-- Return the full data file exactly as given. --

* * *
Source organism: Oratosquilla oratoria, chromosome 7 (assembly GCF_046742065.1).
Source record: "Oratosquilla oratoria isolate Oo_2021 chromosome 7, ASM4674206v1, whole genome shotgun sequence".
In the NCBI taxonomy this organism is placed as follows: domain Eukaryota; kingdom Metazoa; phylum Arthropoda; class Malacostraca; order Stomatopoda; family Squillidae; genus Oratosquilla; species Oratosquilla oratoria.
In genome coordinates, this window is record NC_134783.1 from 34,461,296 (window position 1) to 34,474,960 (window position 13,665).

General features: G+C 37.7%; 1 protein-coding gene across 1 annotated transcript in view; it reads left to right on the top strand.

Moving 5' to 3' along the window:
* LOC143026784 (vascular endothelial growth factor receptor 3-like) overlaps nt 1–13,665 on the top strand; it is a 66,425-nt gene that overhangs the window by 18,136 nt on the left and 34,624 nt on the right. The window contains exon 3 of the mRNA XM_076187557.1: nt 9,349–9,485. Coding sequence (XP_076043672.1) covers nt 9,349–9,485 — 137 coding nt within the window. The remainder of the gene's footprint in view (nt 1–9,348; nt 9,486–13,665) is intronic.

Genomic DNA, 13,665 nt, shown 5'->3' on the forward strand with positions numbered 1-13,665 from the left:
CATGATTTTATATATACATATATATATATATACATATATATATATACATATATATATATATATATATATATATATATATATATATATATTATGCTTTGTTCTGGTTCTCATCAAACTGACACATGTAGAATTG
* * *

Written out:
Source organism: Oratosquilla oratoria, chromosome 7 (assembly GCF_046742065.1).
Source record: "Oratosquilla oratoria isolate Oo_2021 chromosome 7, ASM4674206v1, whole genome shotgun sequence".
In the NCBI taxonomy this organism is placed as follows: domain Eukaryota; kingdom Metazoa; phylum Arthropoda; class Malacostraca; order Stomatopoda; family Squillidae; genus Oratosquilla; species Oratosquilla oratoria.
In genome coordinates, this window is record NC_134783.1 from 34,461,296 (window position 1) to 34,474,960 (window position 13,665).

General features: G+C 37.7%; 1 protein-coding gene across 1 annotated transcript in view; it reads left to right on the top strand.

Moving 5' to 3' along the window:
* LOC143026784 (vascular endothelial growth factor receptor 3-like) overlaps nt 1–13,665 on the top strand; it is a 66,425-nt gene that overhangs the window by 18,136 nt on the left and 34,624 nt on the right. The window contains exon 3 of the mRNA XM_076187557.1: nt 9,349–9,485. Coding sequence (XP_076043672.1) covers nt 9,349–9,485 — 137 coding nt within the window. The remainder of the gene's footprint in view (nt 1–9,348; nt 9,486–13,665) is intronic.

Genomic DNA, 13,665 nt, shown 5'->3' on the forward strand with positions numbered 1-13,665 from the left:
CATGATTTTATATATACATATATATATATATACATATATATATATACATATATATATATATATATATATATATATATATATATATATATTATGCTTTGTTCTGGTTCTCATCAAACTGACACATGTAGAATTG